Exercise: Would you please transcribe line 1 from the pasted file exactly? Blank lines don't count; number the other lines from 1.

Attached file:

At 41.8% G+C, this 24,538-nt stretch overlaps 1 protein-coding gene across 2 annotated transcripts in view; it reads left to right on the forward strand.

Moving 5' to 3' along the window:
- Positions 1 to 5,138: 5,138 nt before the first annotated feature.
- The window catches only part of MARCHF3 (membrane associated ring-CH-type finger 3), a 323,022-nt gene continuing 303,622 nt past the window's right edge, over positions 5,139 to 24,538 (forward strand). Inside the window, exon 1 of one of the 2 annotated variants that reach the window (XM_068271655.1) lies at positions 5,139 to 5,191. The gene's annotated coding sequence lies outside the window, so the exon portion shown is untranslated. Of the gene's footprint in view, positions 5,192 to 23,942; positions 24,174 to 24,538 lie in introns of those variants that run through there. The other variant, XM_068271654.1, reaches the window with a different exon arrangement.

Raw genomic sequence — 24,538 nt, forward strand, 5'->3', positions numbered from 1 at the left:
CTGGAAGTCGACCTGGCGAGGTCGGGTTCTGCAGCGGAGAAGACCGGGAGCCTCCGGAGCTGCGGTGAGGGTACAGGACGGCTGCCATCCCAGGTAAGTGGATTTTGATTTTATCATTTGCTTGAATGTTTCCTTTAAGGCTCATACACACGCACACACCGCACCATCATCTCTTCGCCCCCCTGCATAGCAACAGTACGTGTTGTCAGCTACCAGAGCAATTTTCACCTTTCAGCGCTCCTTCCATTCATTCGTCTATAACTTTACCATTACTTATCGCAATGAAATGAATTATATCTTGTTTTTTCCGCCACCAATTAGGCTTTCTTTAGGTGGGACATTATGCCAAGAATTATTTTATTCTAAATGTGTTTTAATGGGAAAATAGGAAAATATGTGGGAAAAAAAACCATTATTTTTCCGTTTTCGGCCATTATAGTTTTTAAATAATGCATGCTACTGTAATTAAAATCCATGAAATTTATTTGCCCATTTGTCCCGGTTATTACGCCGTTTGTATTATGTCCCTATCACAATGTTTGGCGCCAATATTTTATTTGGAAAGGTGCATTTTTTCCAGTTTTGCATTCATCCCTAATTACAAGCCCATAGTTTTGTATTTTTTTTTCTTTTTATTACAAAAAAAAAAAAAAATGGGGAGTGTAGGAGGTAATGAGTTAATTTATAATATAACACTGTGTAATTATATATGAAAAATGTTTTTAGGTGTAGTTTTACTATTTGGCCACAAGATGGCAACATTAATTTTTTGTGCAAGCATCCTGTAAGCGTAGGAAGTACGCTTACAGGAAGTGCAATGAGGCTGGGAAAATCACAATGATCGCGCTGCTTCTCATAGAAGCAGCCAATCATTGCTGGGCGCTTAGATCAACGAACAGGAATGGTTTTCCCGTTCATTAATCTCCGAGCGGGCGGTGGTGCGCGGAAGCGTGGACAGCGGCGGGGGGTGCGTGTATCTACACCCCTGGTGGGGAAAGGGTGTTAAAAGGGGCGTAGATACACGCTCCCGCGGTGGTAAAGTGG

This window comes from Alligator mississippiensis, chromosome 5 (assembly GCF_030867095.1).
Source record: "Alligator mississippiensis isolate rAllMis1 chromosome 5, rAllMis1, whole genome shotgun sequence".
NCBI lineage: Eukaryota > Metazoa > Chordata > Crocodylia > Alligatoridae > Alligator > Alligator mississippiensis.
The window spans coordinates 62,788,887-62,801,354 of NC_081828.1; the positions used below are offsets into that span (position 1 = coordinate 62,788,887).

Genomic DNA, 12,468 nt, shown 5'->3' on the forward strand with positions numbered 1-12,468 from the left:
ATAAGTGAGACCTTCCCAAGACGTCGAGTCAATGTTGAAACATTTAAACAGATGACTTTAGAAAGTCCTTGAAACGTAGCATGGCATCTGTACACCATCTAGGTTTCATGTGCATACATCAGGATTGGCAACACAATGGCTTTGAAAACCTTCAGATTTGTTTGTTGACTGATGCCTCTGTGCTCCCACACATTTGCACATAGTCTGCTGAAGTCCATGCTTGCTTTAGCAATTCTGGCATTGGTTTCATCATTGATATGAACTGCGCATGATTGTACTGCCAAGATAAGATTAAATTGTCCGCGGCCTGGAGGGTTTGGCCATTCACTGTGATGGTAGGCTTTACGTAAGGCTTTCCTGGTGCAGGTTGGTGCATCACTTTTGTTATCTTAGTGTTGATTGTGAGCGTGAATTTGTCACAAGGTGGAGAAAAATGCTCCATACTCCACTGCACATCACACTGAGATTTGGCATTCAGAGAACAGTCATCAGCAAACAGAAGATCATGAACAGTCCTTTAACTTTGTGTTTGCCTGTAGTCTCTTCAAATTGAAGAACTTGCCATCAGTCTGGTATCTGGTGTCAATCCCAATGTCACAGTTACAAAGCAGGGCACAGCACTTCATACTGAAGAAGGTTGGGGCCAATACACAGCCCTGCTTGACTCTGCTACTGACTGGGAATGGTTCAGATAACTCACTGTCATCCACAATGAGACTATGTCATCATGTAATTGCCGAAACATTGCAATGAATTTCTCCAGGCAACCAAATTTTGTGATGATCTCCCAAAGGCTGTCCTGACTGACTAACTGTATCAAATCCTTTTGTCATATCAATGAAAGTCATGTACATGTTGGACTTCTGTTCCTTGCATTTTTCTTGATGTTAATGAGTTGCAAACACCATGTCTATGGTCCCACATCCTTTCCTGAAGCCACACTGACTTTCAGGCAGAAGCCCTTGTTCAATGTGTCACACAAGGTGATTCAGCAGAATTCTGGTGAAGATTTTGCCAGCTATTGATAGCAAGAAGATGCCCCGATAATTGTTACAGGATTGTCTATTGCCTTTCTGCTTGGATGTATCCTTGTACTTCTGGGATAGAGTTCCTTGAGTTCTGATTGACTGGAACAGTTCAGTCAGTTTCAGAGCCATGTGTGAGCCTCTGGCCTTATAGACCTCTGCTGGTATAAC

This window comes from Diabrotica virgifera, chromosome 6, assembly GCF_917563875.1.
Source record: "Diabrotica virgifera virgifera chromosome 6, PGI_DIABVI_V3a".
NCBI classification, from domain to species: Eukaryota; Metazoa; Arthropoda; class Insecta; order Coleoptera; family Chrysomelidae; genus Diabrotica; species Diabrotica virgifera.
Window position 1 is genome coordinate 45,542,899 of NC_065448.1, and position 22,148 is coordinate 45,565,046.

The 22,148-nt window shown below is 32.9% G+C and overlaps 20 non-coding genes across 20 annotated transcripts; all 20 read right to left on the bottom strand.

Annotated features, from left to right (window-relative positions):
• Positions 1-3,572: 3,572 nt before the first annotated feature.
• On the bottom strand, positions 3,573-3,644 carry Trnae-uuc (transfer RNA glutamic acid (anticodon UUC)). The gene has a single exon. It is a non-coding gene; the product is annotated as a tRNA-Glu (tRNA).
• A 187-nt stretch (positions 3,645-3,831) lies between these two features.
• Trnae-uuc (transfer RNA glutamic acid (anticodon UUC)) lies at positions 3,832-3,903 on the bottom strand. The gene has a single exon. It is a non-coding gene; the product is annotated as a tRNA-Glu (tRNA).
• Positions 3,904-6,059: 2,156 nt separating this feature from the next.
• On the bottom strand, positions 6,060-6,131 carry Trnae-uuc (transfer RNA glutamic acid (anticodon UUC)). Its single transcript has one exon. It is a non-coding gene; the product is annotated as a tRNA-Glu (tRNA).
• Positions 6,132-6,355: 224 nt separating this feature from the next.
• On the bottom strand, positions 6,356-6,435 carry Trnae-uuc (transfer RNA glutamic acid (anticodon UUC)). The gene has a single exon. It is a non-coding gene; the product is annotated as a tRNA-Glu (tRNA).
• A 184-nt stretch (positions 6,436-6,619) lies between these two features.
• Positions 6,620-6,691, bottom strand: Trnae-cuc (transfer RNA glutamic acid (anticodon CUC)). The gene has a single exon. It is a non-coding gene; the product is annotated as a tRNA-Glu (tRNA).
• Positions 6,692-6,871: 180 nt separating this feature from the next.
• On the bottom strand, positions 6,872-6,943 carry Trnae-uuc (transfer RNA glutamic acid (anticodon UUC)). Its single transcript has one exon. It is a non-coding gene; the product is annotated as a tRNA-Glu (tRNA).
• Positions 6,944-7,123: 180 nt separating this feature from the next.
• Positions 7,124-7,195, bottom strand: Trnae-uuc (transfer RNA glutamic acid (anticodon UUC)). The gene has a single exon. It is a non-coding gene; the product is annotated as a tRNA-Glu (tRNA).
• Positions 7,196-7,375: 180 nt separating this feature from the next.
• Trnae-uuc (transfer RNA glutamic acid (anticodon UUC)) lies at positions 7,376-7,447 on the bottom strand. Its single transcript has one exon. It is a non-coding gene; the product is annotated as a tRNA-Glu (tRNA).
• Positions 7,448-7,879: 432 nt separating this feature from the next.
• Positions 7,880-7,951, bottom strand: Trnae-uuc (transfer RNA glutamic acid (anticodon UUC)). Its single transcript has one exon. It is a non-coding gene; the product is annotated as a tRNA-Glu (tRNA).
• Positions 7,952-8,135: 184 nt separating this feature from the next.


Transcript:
At 41.8% G+C, this 24,538-nt stretch overlaps 1 protein-coding gene across 2 annotated transcripts in view; it reads left to right on the forward strand.